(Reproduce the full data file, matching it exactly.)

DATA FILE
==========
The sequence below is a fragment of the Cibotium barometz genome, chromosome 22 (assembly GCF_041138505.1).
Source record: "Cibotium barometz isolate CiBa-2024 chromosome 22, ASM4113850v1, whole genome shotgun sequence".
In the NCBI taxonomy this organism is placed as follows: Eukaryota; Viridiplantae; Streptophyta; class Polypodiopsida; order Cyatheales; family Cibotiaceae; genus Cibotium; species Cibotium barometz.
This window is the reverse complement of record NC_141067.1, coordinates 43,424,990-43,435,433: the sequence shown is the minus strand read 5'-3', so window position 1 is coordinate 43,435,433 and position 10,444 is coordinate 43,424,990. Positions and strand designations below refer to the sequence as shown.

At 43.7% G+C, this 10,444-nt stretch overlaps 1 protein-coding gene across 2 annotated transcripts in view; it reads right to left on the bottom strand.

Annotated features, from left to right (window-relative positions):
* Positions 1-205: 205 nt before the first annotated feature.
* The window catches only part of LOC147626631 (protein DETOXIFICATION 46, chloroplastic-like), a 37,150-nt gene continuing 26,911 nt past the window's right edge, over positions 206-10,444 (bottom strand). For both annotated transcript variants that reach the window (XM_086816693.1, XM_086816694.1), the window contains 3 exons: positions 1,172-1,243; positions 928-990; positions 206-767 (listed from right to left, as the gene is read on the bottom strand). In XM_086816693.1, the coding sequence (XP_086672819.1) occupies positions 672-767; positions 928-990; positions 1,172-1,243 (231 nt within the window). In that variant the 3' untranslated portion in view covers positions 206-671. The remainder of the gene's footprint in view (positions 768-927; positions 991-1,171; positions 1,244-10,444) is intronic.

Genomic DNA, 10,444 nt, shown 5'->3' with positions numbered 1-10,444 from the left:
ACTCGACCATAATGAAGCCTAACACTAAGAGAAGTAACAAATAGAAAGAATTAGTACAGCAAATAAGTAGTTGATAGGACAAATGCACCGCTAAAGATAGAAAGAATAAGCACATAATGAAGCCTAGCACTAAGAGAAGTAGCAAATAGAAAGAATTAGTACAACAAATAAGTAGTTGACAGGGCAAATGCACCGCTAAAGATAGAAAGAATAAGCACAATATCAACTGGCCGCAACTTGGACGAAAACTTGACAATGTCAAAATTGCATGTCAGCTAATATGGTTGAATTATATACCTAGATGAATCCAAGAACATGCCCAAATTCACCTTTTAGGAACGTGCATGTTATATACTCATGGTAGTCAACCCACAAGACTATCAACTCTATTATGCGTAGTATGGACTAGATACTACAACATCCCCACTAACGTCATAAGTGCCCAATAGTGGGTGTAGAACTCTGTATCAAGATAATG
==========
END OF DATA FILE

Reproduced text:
The sequence below is a fragment of the Cibotium barometz genome, chromosome 22 (assembly GCF_041138505.1).
Source record: "Cibotium barometz isolate CiBa-2024 chromosome 22, ASM4113850v1, whole genome shotgun sequence".
In the NCBI taxonomy this organism is placed as follows: Eukaryota; Viridiplantae; Streptophyta; class Polypodiopsida; order Cyatheales; family Cibotiaceae; genus Cibotium; species Cibotium barometz.
This window is the reverse complement of record NC_141067.1, coordinates 43,424,990-43,435,433: the sequence shown is the minus strand read 5'-3', so window position 1 is coordinate 43,435,433 and position 10,444 is coordinate 43,424,990. Positions and strand designations below refer to the sequence as shown.

At 43.7% G+C, this 10,444-nt stretch overlaps 1 protein-coding gene across 2 annotated transcripts in view; it reads right to left on the bottom strand.

Annotated features, from left to right (window-relative positions):
* Positions 1-205: 205 nt before the first annotated feature.
* The window catches only part of LOC147626631 (protein DETOXIFICATION 46, chloroplastic-like), a 37,150-nt gene continuing 26,911 nt past the window's right edge, over positions 206-10,444 (bottom strand). For both annotated transcript variants that reach the window (XM_086816693.1, XM_086816694.1), the window contains 3 exons: positions 1,172-1,243; positions 928-990; positions 206-767 (listed from right to left, as the gene is read on the bottom strand). In XM_086816693.1, the coding sequence (XP_086672819.1) occupies positions 672-767; positions 928-990; positions 1,172-1,243 (231 nt within the window). In that variant the 3' untranslated portion in view covers positions 206-671. The remainder of the gene's footprint in view (positions 768-927; positions 991-1,171; positions 1,244-10,444) is intronic.

Genomic DNA, 10,444 nt, shown 5'->3' with positions numbered 1-10,444 from the left:
ACTCGACCATAATGAAGCCTAACACTAAGAGAAGTAACAAATAGAAAGAATTAGTACAGCAAATAAGTAGTTGATAGGACAAATGCACCGCTAAAGATAGAAAGAATAAGCACATAATGAAGCCTAGCACTAAGAGAAGTAGCAAATAGAAAGAATTAGTACAACAAATAAGTAGTTGACAGGGCAAATGCACCGCTAAAGATAGAAAGAATAAGCACAATATCAACTGGCCGCAACTTGGACGAAAACTTGACAATGTCAAAATTGCATGTCAGCTAATATGGTTGAATTATATACCTAGATGAATCCAAGAACATGCCCAAATTCACCTTTTAGGAACGTGCATGTTATATACTCATGGTAGTCAACCCACAAGACTATCAACTCTATTATGCGTAGTATGGACTAGATACTACAACATCCCCACTAACGTCATAAGTGCCCAATAGTGGGTGTAGAACTCTGTATCAAGATAATG